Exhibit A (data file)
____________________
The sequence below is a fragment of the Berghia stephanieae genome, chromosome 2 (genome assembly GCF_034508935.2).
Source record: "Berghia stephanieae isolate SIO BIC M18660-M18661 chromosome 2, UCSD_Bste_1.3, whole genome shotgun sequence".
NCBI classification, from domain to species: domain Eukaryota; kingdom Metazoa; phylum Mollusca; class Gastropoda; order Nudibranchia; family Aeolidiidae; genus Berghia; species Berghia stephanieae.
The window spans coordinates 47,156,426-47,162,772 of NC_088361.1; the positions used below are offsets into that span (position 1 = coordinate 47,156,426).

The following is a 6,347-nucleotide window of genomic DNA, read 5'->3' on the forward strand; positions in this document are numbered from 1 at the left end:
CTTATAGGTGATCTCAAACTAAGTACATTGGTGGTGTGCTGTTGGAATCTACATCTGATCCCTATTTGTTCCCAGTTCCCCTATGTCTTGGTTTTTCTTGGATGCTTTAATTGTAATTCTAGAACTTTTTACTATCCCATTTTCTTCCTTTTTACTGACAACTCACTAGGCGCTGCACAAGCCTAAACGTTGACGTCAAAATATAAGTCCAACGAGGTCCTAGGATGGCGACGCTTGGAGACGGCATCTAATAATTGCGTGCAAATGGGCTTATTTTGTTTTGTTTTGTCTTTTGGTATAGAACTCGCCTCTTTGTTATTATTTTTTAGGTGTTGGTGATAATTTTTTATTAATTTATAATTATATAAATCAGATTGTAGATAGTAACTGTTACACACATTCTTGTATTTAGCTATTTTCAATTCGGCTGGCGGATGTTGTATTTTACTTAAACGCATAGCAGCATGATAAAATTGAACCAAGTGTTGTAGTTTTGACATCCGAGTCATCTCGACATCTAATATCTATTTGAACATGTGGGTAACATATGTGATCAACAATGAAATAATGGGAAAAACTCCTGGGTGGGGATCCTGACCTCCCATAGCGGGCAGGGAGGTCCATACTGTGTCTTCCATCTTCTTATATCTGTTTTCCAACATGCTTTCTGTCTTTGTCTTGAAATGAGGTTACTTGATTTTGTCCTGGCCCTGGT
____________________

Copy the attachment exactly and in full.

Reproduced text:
The sequence below is a fragment of the Berghia stephanieae genome, chromosome 2 (genome assembly GCF_034508935.2).
Source record: "Berghia stephanieae isolate SIO BIC M18660-M18661 chromosome 2, UCSD_Bste_1.3, whole genome shotgun sequence".
NCBI classification, from domain to species: domain Eukaryota; kingdom Metazoa; phylum Mollusca; class Gastropoda; order Nudibranchia; family Aeolidiidae; genus Berghia; species Berghia stephanieae.
The window spans coordinates 47,156,426-47,162,772 of NC_088361.1; the positions used below are offsets into that span (position 1 = coordinate 47,156,426).

The following is a 6,347-nucleotide window of genomic DNA, read 5'->3' on the forward strand; positions in this document are numbered from 1 at the left end:
CTTATAGGTGATCTCAAACTAAGTACATTGGTGGTGTGCTGTTGGAATCTACATCTGATCCCTATTTGTTCCCAGTTCCCCTATGTCTTGGTTTTTCTTGGATGCTTTAATTGTAATTCTAGAACTTTTTACTATCCCATTTTCTTCCTTTTTACTGACAACTCACTAGGCGCTGCACAAGCCTAAACGTTGACGTCAAAATATAAGTCCAACGAGGTCCTAGGATGGCGACGCTTGGAGACGGCATCTAATAATTGCGTGCAAATGGGCTTATTTTGTTTTGTTTTGTCTTTTGGTATAGAACTCGCCTCTTTGTTATTATTTTTTAGGTGTTGGTGATAATTTTTTATTAATTTATAATTATATAAATCAGATTGTAGATAGTAACTGTTACACACATTCTTGTATTTAGCTATTTTCAATTCGGCTGGCGGATGTTGTATTTTACTTAAACGCATAGCAGCATGATAAAATTGAACCAAGTGTTGTAGTTTTGACATCCGAGTCATCTCGACATCTAATATCTATTTGAACATGTGGGTAACATATGTGATCAACAATGAAATAATGGGAAAAACTCCTGGGTGGGGATCCTGACCTCCCATAGCGGGCAGGGAGGTCCATACTGTGTCTTCCATCTTCTTATATCTGTTTTCCAACATGCTTTCTGTCTTTGTCTTGAAATGAGGTTACTTGATTTTGTCCTGGCCCTGGT